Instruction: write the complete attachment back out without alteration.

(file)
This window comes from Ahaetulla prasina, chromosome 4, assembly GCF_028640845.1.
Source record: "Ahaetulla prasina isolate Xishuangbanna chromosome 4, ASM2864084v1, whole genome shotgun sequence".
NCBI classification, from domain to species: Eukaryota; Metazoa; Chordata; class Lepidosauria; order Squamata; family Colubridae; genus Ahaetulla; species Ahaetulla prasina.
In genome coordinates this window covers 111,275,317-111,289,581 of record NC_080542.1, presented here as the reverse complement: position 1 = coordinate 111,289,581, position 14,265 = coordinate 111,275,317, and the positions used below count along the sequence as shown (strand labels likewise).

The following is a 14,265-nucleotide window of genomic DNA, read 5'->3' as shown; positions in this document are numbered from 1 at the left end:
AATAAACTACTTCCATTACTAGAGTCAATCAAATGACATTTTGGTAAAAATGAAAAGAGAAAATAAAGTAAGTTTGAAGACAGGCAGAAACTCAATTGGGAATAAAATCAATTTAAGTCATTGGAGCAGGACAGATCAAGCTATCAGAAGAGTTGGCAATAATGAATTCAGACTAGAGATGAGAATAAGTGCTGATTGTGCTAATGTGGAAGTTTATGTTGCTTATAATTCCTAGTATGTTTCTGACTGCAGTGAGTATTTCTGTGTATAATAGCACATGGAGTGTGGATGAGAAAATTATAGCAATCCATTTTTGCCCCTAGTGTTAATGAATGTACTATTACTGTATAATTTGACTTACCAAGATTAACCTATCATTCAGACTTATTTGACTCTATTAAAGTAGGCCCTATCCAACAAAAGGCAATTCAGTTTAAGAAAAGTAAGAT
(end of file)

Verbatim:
This window comes from Ahaetulla prasina, chromosome 4, assembly GCF_028640845.1.
Source record: "Ahaetulla prasina isolate Xishuangbanna chromosome 4, ASM2864084v1, whole genome shotgun sequence".
NCBI classification, from domain to species: Eukaryota; Metazoa; Chordata; class Lepidosauria; order Squamata; family Colubridae; genus Ahaetulla; species Ahaetulla prasina.
In genome coordinates this window covers 111,275,317-111,289,581 of record NC_080542.1, presented here as the reverse complement: position 1 = coordinate 111,289,581, position 14,265 = coordinate 111,275,317, and the positions used below count along the sequence as shown (strand labels likewise).

The following is a 14,265-nucleotide window of genomic DNA, read 5'->3' as shown; positions in this document are numbered from 1 at the left end:
AATAAACTACTTCCATTACTAGAGTCAATCAAATGACATTTTGGTAAAAATGAAAAGAGAAAATAAAGTAAGTTTGAAGACAGGCAGAAACTCAATTGGGAATAAAATCAATTTAAGTCATTGGAGCAGGACAGATCAAGCTATCAGAAGAGTTGGCAATAATGAATTCAGACTAGAGATGAGAATAAGTGCTGATTGTGCTAATGTGGAAGTTTATGTTGCTTATAATTCCTAGTATGTTTCTGACTGCAGTGAGTATTTCTGTGTATAATAGCACATGGAGTGTGGATGAGAAAATTATAGCAATCCATTTTTGCCCCTAGTGTTAATGAATGTACTATTACTGTATAATTTGACTTACCAAGATTAACCTATCATTCAGACTTATTTGACTCTATTAAAGTAGGCCCTATCCAACAAAAGGCAATTCAGTTTAAGAAAAGTAAGAT